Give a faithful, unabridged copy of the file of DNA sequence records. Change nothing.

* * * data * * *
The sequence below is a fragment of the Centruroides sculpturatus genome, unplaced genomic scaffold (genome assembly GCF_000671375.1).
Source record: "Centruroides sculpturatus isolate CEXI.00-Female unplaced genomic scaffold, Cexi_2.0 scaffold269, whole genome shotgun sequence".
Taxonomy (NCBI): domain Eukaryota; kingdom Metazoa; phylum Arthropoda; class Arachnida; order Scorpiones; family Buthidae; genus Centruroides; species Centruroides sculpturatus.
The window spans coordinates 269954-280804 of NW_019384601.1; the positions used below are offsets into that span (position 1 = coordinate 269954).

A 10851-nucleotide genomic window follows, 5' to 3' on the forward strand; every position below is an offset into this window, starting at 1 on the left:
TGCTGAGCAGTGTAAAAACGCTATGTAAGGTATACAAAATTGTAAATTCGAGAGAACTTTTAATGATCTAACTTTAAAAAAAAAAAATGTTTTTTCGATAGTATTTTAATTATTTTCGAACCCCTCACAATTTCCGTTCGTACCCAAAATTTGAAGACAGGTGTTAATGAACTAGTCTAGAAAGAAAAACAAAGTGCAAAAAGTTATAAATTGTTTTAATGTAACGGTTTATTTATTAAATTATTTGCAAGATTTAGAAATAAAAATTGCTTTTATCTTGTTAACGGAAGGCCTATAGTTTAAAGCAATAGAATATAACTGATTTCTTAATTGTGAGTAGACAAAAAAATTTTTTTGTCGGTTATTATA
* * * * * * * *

The sequence below is a fragment of the Centruroides sculpturatus genome, unplaced genomic scaffold (genome assembly GCF_000671375.1).
Source record: "Centruroides sculpturatus isolate CEXI.00-Female unplaced genomic scaffold, Cexi_2.0 scaffold269, whole genome shotgun sequence".
Taxonomy (NCBI): domain Eukaryota; kingdom Metazoa; phylum Arthropoda; class Arachnida; order Scorpiones; family Buthidae; genus Centruroides; species Centruroides sculpturatus.
The window spans coordinates 269954-280804 of NW_019384601.1; the positions used below are offsets into that span (position 1 = coordinate 269954).

A 10851-nucleotide genomic window follows, 5' to 3' on the forward strand; every position below is an offset into this window, starting at 1 on the left:
TGCTGAGCAGTGTAAAAACGCTATGTAAGGTATACAAAATTGTAAATTCGAGAGAACTTTTAATGATCTAACTTTAAAAAAAAAAAATGTTTTTTCGATAGTATTTTAATTATTTTCGAACCCCTCACAATTTCCGTTCGTACCCAAAATTTGAAGACAGGTGTTAATGAACTAGTCTAGAAAGAAAAACAAAGTGCAAAAAGTTATAAATTGTTTTAATGTAACGGTTTATTTATTAAATTATTTGCAAGATTTAGAAATAAAAATTGCTTTTATCTTGTTAACGGAAGGCCTATAGTTTAAAGCAATAGAATATAACTGATTTCTTAATTGTGAGTAGACAAAAAAATTTTTTTGTCGGTTATTATA